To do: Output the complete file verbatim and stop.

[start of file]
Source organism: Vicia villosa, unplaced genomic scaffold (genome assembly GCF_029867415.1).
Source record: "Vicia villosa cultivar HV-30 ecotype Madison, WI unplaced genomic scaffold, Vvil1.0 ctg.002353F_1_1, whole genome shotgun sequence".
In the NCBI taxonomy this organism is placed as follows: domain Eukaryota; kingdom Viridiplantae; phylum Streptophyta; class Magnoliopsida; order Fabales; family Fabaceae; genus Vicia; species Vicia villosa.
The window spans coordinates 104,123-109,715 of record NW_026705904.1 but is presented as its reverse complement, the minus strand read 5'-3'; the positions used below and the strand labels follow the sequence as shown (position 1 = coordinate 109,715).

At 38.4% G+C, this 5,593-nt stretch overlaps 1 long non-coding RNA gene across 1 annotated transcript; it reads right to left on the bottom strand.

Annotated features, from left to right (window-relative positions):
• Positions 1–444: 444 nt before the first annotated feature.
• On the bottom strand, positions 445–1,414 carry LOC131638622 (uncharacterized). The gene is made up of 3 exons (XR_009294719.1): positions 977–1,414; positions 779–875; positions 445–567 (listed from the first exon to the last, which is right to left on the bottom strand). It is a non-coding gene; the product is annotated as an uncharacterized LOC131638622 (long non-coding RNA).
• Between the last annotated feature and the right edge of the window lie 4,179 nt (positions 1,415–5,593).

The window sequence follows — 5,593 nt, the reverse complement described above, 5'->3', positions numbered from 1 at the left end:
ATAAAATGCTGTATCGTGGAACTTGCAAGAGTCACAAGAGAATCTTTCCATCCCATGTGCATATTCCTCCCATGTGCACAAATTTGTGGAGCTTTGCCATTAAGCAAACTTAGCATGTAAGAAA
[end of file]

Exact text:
Source organism: Vicia villosa, unplaced genomic scaffold (genome assembly GCF_029867415.1).
Source record: "Vicia villosa cultivar HV-30 ecotype Madison, WI unplaced genomic scaffold, Vvil1.0 ctg.002353F_1_1, whole genome shotgun sequence".
In the NCBI taxonomy this organism is placed as follows: domain Eukaryota; kingdom Viridiplantae; phylum Streptophyta; class Magnoliopsida; order Fabales; family Fabaceae; genus Vicia; species Vicia villosa.
The window spans coordinates 104,123-109,715 of record NW_026705904.1 but is presented as its reverse complement, the minus strand read 5'-3'; the positions used below and the strand labels follow the sequence as shown (position 1 = coordinate 109,715).

At 38.4% G+C, this 5,593-nt stretch overlaps 1 long non-coding RNA gene across 1 annotated transcript; it reads right to left on the bottom strand.

Annotated features, from left to right (window-relative positions):
• Positions 1–444: 444 nt before the first annotated feature.
• On the bottom strand, positions 445–1,414 carry LOC131638622 (uncharacterized). The gene is made up of 3 exons (XR_009294719.1): positions 977–1,414; positions 779–875; positions 445–567 (listed from the first exon to the last, which is right to left on the bottom strand). It is a non-coding gene; the product is annotated as an uncharacterized LOC131638622 (long non-coding RNA).
• Between the last annotated feature and the right edge of the window lie 4,179 nt (positions 1,415–5,593).

The window sequence follows — 5,593 nt, the reverse complement described above, 5'->3', positions numbered from 1 at the left end:
ATAAAATGCTGTATCGTGGAACTTGCAAGAGTCACAAGAGAATCTTTCCATCCCATGTGCATATTCCTCCCATGTGCACAAATTTGTGGAGCTTTGCCATTAAGCAAACTTAGCATGTAAGAAA